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Lying and Kantian Morality

            Immanuel Kant was a German philosopher who wrote the book 'The Groundwork of the Metaphysics of Morals'. Within this theory he stresses the importance of duty and duty based ethics. At the heart of Kantian Ethics is the 'Categorical Imperative'; which can be followed by any rational person, they are based on an 'if'-they are moral ought's. In response to the question, Kant believed that under any circumstances - lying is always wrong regardless of its consequences. For many people in today's society it is hard not to lie; our moral duties are tested especially in difficult situations where lying could be the best procedure to create a satisfying consequence. But, for Kant, the law "remains in full force, because it commands categorically." (G,438-39/57) 1.
             Kant's theory outlines two imperatives which are Hypothetical and Categorical. The Hypothetical Imperatives are based on an 'if'. We can reject the command as long as we are willing to reject the 'if'. The Categorical Imperative would be followed by any rational person; this is the main body of Kant's Moral Law theory. If we are to be virtuous, we must do our duty and ignore our inclinations. Being a moral person means not doing what comes naturally and usually involves an internal struggle against our wicked desires e.g. lying. By using reason we can then discover what our duty is-obeying a set of compulsory rules or categorical imperatives. Since the categorical imperatives are not based on an 'if' it does not depend on a particular end and Kant maintains that they would be followed by any rational human being. Our moral duties are categorical and should be followed for duty's sake only; they are duties and not for any other reason.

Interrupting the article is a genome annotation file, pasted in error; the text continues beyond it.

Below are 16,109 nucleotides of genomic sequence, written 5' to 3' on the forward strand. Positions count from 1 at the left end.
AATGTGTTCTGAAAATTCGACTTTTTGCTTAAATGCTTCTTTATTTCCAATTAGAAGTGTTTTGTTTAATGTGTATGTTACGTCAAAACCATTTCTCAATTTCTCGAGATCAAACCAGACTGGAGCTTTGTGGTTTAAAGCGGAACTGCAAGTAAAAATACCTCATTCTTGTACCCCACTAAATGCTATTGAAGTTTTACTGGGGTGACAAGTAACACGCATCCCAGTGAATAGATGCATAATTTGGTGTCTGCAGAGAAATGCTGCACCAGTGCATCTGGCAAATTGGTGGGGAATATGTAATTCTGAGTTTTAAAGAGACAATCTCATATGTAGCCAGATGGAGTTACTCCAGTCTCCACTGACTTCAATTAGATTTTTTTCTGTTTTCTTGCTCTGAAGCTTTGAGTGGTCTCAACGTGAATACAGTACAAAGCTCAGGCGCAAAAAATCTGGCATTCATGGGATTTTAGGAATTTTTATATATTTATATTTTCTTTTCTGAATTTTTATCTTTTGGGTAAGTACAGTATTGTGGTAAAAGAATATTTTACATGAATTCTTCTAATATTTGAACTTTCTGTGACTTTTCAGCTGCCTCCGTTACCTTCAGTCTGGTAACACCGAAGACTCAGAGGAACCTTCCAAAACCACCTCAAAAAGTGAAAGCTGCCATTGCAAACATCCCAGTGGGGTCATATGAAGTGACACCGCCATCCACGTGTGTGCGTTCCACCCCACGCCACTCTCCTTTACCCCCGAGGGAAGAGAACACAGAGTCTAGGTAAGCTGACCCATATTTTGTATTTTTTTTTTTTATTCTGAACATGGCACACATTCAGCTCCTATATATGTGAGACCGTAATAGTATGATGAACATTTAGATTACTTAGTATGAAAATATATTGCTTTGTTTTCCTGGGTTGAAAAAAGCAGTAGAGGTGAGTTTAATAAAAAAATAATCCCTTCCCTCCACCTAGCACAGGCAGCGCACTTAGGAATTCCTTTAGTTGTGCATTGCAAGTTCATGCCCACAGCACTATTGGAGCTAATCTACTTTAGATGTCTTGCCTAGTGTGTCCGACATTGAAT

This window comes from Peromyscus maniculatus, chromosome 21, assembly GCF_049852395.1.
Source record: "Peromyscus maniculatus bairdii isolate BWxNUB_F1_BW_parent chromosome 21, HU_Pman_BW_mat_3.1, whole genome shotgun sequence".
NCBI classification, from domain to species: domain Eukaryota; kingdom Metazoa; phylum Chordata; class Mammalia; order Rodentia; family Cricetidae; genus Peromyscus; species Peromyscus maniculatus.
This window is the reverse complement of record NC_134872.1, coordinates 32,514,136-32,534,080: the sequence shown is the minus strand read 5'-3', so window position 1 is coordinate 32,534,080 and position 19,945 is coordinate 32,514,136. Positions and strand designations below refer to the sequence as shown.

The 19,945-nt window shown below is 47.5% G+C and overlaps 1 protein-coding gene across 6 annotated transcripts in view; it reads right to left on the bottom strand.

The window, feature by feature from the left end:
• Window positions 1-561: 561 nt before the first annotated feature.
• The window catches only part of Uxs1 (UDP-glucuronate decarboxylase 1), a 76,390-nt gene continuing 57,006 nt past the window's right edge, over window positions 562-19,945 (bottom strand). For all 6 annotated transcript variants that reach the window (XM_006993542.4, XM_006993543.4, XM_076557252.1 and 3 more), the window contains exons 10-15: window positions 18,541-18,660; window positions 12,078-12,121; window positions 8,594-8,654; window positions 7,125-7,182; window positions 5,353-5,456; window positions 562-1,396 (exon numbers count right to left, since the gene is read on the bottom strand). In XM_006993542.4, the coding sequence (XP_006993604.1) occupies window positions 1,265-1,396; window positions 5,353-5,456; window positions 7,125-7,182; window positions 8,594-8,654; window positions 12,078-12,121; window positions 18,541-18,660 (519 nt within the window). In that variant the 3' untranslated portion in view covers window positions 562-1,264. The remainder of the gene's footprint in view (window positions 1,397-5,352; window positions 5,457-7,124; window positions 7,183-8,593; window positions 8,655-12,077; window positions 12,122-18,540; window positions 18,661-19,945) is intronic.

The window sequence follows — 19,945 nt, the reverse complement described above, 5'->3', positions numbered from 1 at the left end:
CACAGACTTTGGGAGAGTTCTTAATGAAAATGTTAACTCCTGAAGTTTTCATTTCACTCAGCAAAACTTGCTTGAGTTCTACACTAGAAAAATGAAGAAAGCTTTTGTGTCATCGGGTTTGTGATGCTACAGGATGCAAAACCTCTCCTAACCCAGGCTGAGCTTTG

As previously stated, Kant would reject the notion to lie in all situations. He arrived at a number of different formulations of what he terms the 'Categorical Imperative' on which all moral commands are based.

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